Iím not the only one to find the recent news about
artificial sweeteners more than just a little confusing.
Hereís my snapshot on this topic:
sweeteners are "nutritive" meaning they provide
calories. (Calories are units of energy that power our
brains, muscles and the rest of our body machinery.) Sugar
alcohols like sorbitol and mannitol are known as nutritive
sweeteners, for example.
(aka "artificial") sweeteners are calorie-free
because our bodies do not digest them for energy. They
basically pass unchanged through our digestive tracts from
the mouth (where we perceive their sweet taste) to the other
end. These substances are several hundreds to several
thousands of times sweeter than sugar; thus these high
intensity sweeteners are used in teeny tiny amounts.
Acesulfame-K, aspartame, neotame, saccharin, sucralose and
tagatose are non-nutritive sweeteners currently approved by
the US Food and Drug Administration.
plethora of scientific studies show that these sweetening
agents are safe for humans. Some recent animal studies,
however, may indicate we may not have the entire storyÖyet.
at Marquette University, for example, compared the effects
of high amounts of sugar and the sweeteners aspartame and
acesulfame on mice that are genetically prone to get
diabetes. They found that large amounts of any of these
substances increased the risks for these animals to become
obese and develop diabetes.
going on? We already know that excessive amounts of sugar
can make us fat and contribute to conditions like diabetes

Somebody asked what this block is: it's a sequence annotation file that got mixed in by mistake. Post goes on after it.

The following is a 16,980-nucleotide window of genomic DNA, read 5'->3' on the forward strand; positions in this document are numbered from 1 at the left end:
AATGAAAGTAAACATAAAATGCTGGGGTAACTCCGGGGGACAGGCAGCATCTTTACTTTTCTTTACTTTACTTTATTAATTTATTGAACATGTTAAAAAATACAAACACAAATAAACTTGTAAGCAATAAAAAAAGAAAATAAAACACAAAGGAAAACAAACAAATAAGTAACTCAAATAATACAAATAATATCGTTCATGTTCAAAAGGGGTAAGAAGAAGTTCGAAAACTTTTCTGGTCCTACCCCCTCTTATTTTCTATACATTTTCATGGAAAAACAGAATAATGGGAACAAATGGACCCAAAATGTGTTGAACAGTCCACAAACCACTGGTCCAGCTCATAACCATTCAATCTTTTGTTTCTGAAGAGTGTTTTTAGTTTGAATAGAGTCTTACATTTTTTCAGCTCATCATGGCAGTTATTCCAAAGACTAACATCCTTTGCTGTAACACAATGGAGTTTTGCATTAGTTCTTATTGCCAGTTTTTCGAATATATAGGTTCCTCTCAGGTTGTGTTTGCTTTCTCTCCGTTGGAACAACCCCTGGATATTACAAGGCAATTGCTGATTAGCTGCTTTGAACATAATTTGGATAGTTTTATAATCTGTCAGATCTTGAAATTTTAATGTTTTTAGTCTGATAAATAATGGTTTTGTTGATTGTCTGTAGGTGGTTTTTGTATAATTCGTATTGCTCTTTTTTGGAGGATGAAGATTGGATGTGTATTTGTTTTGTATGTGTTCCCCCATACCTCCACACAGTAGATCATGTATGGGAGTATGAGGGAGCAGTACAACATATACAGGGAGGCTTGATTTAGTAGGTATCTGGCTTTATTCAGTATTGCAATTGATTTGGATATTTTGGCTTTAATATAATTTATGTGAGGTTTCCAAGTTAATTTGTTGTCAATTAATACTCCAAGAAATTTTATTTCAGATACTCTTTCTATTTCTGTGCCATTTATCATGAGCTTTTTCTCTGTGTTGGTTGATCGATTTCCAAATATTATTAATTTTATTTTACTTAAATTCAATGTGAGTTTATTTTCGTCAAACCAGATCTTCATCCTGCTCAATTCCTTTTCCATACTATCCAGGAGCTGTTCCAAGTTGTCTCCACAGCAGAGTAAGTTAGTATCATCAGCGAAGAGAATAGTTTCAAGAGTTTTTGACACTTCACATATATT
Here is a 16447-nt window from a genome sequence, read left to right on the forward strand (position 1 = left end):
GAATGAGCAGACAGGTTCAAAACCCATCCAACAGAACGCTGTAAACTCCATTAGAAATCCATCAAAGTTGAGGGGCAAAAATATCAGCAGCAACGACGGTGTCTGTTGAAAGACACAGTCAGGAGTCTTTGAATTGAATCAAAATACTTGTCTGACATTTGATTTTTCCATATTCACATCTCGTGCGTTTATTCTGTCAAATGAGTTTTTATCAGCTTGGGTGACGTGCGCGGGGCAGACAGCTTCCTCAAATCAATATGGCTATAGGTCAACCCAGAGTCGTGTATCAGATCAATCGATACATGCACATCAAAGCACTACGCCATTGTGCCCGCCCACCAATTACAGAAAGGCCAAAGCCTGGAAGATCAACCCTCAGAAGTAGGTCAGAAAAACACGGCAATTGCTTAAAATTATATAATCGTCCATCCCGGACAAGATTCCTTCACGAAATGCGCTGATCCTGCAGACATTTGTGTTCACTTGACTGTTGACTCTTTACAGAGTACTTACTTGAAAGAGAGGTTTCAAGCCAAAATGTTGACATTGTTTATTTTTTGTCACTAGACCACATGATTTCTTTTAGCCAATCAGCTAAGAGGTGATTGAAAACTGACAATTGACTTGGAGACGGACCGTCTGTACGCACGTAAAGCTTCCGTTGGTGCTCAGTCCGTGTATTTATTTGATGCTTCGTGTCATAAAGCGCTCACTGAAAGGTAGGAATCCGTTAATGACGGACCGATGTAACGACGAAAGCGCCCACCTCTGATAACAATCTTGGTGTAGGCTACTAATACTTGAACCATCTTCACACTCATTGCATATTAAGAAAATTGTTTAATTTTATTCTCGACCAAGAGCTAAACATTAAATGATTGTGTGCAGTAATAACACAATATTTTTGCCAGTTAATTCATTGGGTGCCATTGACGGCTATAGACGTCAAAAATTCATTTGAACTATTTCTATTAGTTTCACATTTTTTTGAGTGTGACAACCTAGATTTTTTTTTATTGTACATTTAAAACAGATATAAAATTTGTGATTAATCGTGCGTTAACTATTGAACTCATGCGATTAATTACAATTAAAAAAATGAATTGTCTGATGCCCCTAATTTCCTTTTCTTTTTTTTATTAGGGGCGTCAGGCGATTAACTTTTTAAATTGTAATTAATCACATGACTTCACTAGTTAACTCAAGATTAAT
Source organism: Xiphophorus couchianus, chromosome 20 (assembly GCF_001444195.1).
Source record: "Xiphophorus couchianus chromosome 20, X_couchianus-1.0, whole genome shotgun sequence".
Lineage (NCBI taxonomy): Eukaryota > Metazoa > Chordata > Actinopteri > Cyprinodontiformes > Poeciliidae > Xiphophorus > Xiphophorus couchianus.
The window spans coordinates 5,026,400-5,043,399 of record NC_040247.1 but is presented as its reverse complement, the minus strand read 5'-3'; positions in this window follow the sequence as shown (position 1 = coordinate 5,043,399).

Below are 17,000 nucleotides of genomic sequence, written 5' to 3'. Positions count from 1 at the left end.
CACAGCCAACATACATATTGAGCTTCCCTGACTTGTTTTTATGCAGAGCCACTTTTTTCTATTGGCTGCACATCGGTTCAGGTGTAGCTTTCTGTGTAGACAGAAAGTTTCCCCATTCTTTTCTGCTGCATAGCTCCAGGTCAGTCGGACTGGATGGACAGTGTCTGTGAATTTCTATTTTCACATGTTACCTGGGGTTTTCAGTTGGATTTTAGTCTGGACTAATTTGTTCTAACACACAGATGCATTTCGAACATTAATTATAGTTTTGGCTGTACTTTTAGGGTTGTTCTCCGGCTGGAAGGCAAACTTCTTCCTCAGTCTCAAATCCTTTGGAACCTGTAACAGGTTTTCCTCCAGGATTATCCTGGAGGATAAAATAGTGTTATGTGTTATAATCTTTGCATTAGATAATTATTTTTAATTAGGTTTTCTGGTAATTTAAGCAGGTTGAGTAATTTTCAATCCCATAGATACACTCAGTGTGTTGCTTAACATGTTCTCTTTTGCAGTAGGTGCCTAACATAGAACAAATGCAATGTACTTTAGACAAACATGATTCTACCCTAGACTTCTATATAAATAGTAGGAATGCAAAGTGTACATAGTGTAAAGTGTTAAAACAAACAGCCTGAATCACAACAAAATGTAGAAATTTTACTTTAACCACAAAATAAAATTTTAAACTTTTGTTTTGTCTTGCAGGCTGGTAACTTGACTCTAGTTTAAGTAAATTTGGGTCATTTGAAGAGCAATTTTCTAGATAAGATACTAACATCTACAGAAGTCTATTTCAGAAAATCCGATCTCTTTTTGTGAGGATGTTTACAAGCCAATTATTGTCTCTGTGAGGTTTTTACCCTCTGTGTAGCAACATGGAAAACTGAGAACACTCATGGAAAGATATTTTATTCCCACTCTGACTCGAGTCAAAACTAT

and heart disease. And sweeteners can certainly help us cut
back on added sugar and excess calories.
some research suggests that when we consume a sweet taste
without its usual calories, the bodyís ability to regulate
our appetites could be getting confused. (Perhaps that is
why one person I know who will remain anonymous feels like
eating M&Mís while drinking a diet Coke.)
area still being explored is our microbiome ó the good and
bad bacteria that reside in our lower intestines. These bugs
feed on what comes down the track including dietary fiber
and perhaps, according to some recent studies, non-nutritive
researchers at Case Western University, for example, fed
large amounts of sucralose (Splenda) to rats with a gut
disorder known as Crohnís disease, their symptoms got
worse. The sweetener had no effect on normal mice. How then,
do these undigested sweeteners affect bacteria in our human
We donít know. We do know that our bodies have the
machinery to handle moderate amounts of sugar and artificial
sweeteners. In excess, according to one researcher from
these latest studies, both may have negative effects.
like the American Diabetes Association and the American
Heart Association tell us to consume sugar as well as
non-nutritive sweeteners "judiciously." Iíll go